Ron Lovely agreed and Steve Gibbons was in on it. So he belonged to the exclusive circle of the other performers who had written some big chapters of rock history. He should sing, accompanied by the Fairport Convention, „Don’t be Cruel“ and „I Don`t Care If The Sun Don`t Shine“.

Lovely had one more positive message: Scotty Moore had recovered and was to accompany the musicians.

Recording at Abbey Road Studios with Scotty Moore: What a thrill! Not only for someone who had won a singing competition three decades earlier, where the best Elvis interpreter was sought. Even if this gave Steve Gibbons a good reference as an artist for the event, the decisive factor was probably his still good connection to his former band mate Dave Pegg!

Mr. McCartney can’t – Who will do it?

And it got even better:

On the day of the event Bill Wyman approached Steve Gibbons:

We got a bit of a problem. McCartney can`t make it. Do you know „Heartbreak Hotel“?

Of all things „Heartbreak Hotel“, one of the central Elvis songs, which supposedly even made Keith Richards become a musician. In an interview with Rolling Stone, he said:

When I heard Heartbreak Hotel, I knew what I wanted to do in life. It was as plain as day. All I wanted to do in the world was to be able to play and sound like that. Everyone else wanted to be Elvis, I wanted to be Scotty Moore.

Also to some other of the people who took part in the concert at Abbey Road Studios, this song was the „gateway drug“ to rock ’n‘ roll, as Mark Knopfler, for example, tells on the DVD:

… and later this year 1956, when I was 10, Heartbreak Hotel came out, Elvis Presley. I mean that was just … absolutely … It absolutly blew me away, I couldn’t believe it! That record, it was so good, it still is today. It is so spare, there is so little on it. It starts with absolutely nothing, but it is so odd again. And brilliantly made!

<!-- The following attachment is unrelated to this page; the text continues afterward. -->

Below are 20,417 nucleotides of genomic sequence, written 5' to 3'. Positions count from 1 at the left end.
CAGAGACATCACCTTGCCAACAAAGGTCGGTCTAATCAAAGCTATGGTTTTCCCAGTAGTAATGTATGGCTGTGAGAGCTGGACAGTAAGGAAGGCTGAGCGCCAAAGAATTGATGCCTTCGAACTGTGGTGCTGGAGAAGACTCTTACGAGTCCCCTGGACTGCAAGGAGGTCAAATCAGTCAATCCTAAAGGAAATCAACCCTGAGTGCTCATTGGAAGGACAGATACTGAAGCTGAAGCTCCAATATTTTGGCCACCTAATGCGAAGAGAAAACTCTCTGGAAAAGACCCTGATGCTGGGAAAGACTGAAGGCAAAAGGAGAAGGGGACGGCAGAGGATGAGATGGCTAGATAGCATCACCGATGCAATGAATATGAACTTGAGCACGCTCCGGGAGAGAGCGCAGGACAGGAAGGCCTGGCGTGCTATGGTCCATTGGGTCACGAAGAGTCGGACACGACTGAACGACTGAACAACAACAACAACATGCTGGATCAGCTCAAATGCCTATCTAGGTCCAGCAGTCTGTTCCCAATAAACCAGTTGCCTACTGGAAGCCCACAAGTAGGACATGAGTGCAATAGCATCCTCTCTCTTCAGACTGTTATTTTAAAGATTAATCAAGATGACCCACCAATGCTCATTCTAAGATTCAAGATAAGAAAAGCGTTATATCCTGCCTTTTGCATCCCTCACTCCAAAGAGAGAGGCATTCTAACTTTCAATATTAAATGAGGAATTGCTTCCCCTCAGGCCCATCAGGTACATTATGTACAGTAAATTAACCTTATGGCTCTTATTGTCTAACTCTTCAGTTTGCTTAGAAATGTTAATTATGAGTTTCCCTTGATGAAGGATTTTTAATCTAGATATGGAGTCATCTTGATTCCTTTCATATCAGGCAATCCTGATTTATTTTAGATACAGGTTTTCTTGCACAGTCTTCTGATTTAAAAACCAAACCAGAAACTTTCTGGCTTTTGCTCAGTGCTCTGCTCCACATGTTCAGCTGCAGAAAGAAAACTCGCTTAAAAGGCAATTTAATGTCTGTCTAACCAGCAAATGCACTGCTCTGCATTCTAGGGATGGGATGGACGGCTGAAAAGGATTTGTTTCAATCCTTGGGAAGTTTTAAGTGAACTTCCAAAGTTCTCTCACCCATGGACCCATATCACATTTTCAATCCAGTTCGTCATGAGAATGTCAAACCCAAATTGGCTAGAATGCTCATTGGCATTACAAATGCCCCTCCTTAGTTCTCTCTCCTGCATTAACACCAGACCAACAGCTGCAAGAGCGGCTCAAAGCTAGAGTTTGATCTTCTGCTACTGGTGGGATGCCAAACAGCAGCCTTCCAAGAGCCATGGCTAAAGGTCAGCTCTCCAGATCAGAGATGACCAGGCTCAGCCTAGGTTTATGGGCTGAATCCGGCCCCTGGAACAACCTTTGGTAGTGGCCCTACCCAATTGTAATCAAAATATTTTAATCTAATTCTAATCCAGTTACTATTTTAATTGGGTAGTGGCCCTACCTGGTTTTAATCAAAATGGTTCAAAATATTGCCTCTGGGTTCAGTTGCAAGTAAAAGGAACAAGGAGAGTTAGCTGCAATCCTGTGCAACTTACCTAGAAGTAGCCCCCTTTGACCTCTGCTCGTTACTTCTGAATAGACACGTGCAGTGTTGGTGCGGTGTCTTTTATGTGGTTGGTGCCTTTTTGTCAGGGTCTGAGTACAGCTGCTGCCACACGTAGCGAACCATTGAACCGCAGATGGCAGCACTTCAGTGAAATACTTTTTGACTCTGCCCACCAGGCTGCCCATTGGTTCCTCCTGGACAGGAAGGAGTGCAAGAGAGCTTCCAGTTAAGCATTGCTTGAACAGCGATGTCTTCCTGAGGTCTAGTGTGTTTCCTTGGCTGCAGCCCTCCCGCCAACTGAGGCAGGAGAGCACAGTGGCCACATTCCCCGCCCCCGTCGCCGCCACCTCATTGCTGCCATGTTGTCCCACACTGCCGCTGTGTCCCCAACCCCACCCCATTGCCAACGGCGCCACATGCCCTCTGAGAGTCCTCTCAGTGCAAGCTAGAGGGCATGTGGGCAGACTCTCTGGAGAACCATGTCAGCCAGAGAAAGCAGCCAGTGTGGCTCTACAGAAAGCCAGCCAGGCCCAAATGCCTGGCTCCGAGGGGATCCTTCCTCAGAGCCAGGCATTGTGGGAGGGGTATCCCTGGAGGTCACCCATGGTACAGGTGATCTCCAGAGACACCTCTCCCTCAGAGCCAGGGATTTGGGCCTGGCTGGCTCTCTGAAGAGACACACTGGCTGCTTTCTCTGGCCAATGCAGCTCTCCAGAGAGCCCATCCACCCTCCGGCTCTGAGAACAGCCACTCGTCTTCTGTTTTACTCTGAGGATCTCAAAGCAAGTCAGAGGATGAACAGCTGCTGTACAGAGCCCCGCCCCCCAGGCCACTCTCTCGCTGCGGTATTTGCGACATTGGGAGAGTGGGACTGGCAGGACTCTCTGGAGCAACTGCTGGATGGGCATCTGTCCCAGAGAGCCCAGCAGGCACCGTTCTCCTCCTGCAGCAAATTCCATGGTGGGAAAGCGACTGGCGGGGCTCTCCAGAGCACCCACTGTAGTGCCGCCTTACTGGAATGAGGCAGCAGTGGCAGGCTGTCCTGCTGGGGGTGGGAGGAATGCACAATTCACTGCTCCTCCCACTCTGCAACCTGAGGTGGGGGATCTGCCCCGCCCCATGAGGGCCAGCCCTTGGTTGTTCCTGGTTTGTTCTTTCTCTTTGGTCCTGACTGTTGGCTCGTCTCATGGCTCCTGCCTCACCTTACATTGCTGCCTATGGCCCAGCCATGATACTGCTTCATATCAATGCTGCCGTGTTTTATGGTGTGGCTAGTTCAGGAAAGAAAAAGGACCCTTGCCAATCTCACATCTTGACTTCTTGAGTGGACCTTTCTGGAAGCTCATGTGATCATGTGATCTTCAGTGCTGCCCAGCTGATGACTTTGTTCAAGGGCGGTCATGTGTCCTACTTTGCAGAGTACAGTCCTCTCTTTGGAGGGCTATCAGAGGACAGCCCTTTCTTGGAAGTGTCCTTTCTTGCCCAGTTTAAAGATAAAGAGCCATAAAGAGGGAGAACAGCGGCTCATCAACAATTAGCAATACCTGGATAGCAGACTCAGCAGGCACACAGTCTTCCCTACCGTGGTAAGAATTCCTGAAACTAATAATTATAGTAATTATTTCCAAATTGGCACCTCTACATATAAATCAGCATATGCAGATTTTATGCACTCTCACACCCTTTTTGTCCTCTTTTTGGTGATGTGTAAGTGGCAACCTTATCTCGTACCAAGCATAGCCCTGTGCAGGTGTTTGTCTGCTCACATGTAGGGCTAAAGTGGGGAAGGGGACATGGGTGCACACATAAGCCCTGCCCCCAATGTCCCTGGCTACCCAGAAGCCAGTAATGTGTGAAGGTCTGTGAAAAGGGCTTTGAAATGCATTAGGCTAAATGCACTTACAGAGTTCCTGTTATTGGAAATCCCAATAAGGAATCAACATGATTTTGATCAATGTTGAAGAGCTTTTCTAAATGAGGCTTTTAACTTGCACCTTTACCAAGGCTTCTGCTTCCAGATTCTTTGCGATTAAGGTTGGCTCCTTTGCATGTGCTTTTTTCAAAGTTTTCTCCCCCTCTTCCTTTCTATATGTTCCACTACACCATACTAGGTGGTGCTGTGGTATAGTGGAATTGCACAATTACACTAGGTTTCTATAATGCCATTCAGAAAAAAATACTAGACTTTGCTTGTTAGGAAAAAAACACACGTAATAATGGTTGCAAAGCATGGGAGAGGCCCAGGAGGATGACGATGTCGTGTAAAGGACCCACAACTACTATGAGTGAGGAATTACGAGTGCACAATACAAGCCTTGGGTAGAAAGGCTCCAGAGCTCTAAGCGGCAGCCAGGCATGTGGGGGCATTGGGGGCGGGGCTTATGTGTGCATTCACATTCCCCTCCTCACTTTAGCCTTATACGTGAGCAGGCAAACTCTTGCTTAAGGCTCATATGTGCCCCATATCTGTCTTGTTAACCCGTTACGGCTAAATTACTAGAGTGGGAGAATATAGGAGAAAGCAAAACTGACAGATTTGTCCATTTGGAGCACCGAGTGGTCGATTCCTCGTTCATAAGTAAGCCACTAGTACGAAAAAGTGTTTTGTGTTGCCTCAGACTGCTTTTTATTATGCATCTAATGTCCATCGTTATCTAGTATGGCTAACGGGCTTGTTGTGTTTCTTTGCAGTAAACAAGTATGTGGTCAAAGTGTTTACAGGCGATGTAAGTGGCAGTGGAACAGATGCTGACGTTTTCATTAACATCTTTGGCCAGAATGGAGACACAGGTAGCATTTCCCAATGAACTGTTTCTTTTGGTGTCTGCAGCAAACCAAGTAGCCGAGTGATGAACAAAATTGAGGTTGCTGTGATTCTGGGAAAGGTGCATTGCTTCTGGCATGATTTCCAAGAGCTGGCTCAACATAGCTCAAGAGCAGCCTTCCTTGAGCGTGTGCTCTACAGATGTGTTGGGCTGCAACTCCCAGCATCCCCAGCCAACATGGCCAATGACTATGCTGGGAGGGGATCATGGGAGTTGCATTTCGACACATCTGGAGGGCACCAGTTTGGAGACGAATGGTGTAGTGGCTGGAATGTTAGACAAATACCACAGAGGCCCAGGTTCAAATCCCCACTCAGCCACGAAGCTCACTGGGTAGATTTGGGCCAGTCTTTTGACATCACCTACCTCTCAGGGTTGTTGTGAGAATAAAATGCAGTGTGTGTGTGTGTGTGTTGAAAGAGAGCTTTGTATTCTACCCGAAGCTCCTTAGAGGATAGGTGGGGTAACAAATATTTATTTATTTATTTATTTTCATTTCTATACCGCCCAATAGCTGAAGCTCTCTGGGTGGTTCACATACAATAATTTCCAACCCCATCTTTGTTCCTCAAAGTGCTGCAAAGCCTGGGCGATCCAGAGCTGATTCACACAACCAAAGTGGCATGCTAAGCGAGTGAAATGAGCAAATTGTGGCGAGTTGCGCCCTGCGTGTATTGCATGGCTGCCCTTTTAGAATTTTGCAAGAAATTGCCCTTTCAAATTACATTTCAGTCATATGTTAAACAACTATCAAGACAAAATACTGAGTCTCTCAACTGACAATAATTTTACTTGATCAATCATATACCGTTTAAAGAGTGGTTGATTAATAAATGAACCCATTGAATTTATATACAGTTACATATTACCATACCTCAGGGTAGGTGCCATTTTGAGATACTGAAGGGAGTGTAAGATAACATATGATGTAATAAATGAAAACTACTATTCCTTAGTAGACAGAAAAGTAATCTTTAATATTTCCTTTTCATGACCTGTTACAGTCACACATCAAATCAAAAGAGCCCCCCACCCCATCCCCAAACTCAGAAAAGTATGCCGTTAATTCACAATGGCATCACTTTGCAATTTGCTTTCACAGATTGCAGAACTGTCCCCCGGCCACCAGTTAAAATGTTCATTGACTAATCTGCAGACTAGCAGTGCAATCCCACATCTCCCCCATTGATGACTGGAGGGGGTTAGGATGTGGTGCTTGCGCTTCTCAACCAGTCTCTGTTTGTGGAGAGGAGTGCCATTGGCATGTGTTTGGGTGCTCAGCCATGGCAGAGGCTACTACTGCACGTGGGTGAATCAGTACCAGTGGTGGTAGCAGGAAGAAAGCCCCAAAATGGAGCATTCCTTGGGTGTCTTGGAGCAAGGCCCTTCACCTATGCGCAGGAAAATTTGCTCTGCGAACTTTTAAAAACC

So it was clear:  Many of the contributors from the crème de la crème of rock music would listen carefully to this song. It was a little bit like back then as support act of The Who: A great chance, but you  could also brilliantly fail.

How was it again with the lyrics?

On the other hand: Who would want to refuse to be a substitute for a Beatle  ?

There was only one problem: Of course Steve Gibbons knew „Heartbreak Hotel“ (Who doesn’t know it?), but he wasn’t sufficiently sure about the lyrics (Who would be that?).

Bill Wyman knew what to do: There was a teleprompter in the studio. So they went straight to the point. Wyman said:

„Let`s try a run Through!“

Two Stones and one Elvis buddy as an accompanying band

Since this rehearsal was also recorded, it`s further course can still be followed closely today:

  • Steve Gibbon begins with great concentration. A certain tension is noticeable in him.
  • How else: left of him stands and plays Scotty Moore and does not accompany Elvis but him, the Elvis fan from Brum.
  • And half right behind him, playing side by side, the two Rolling Stones Billy Wyman and Ron Wood, at first without a special facial expression.
  • During the song the mood changes.
  • Bill Wyman and Ron Wood become more relaxed and smile at each other. The ice seems to be broken and Steve Gibbons seems to have proved that he is the right man at the right place.
  • During a solo Steve Gibbons goes to the back. Now there are mischievous looks exchanged between him and Scotty Moore.

Eric Clapton told after the concert about how it was to take the role of Elvis next to Scotty Moore:

Today I played three of his songs. And I played acoustic like Elvis was playing. And Scotty was doing exactly what he was then. It was really strange. A fantasy moment. Incredible, like a dream come true!